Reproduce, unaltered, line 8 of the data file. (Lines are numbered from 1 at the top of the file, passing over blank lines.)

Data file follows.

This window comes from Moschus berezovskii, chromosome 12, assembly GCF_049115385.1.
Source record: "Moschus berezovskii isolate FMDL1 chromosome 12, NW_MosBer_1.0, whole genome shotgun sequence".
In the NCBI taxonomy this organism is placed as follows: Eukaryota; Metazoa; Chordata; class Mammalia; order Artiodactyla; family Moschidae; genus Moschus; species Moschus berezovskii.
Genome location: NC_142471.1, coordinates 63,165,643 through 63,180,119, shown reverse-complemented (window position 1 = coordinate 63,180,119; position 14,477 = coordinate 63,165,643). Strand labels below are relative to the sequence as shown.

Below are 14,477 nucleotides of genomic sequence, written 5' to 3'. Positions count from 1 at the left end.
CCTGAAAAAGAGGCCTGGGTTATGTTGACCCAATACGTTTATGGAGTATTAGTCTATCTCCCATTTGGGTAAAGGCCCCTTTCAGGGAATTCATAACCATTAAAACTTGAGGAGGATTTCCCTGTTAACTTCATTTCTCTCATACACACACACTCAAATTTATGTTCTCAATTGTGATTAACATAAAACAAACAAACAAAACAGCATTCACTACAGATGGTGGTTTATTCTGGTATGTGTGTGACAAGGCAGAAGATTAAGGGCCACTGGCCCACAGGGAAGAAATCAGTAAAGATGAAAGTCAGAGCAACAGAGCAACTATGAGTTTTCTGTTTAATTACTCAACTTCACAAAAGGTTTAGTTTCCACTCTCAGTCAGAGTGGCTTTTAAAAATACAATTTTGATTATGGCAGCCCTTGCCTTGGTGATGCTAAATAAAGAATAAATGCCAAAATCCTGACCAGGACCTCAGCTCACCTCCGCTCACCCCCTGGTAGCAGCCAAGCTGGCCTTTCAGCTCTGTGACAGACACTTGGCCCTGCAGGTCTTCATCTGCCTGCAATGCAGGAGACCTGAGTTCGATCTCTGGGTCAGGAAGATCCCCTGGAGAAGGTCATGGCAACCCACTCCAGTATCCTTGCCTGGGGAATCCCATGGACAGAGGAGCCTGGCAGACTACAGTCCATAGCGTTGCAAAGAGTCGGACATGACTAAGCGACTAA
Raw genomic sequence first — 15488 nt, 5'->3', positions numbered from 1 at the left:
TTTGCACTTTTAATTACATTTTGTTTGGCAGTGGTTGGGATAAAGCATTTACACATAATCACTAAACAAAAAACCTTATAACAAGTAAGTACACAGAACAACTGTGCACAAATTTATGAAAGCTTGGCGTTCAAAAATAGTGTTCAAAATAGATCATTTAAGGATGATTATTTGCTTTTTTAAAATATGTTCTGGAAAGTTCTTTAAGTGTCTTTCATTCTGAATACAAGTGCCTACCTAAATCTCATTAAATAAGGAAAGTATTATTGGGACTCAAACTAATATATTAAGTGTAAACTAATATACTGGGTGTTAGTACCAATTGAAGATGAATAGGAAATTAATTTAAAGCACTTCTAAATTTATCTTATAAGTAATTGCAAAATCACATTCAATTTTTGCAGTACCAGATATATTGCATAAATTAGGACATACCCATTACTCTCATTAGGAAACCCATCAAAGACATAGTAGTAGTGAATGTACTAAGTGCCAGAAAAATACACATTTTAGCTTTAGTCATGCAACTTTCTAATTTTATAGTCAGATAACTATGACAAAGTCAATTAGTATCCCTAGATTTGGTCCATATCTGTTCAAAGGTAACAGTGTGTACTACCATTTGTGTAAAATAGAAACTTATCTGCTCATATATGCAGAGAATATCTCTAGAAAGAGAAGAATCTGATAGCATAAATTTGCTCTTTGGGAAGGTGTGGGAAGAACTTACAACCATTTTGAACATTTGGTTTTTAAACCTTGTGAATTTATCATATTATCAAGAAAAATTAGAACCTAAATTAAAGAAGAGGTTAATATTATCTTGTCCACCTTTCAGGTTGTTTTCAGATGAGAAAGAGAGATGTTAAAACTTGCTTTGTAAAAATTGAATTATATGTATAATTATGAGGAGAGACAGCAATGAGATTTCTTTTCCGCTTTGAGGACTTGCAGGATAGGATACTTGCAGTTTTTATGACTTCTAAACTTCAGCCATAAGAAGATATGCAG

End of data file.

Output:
TTTGCACTTTTAATTACATTTTGTTTGGCAGTGGTTGGGATAAAGCATTTACACATAATCACTAAACAAAAAACCTTATAACAAGTAAGTACACAGAACAACTGTGCACAAATTTATGAAAGCTTGGCGTTCAAAAATAGTGTTCAAAATAGATCATTTAAGGATGATTATTTGCTTTTTTAAAATATGTTCTGGAAAGTTCTTTAAGTGTCTTTCATTCTGAATACAAGTGCCTACCTAAATCTCATTAAATAAGGAAAGTATTATTGGGACTCAAACTAATATATTAAGTGTAAACTAATATACTGGGTGTTAGTACCAATTGAAGATGAATAGGAAATTAATTTAAAGCACTTCTAAATTTATCTTATAAGTAATTGCAAAATCACATTCAATTTTTGCAGTACCAGATATATTGCATAAATTAGGACATACCCATTACTCTCATTAGGAAACCCATCAAAGACATAGTAGTAGTGAATGTACTAAGTGCCAGAAAAATACACATTTTAGCTTTAGTCATGCAACTTTCTAATTTTATAGTCAGATAACTATGACAAAGTCAATTAGTATCCCTAGATTTGGTCCATATCTGTTCAAAGGTAACAGTGTGTACTACCATTTGTGTAAAATAGAAACTTATCTGCTCATATATGCAGAGAATATCTCTAGAAAGAGAAGAATCTGATAGCATAAATTTGCTCTTTGGGAAGGTGTGGGAAGAACTTACAACCATTTTGAACATTTGGTTTTTAAACCTTGTGAATTTATCATATTATCAAGAAAAATTAGAACCTAAATTAAAGAAGAGGTTAATATTATCTTGTCCACCTTTCAGGTTGTTTTCAGATGAGAAAGAGAGATGTTAAAACTTGCTTTGTAAAAATTGAATTATATGTATAATTATGAGGAGAGACAGCAATGAGATTTCTTTTCCGCTTTGAGGACTTGCAGGATAGGATACTTGCAGTTTTTATGACTTCTAAACTTCAGCCATAAGAAGATATGCAG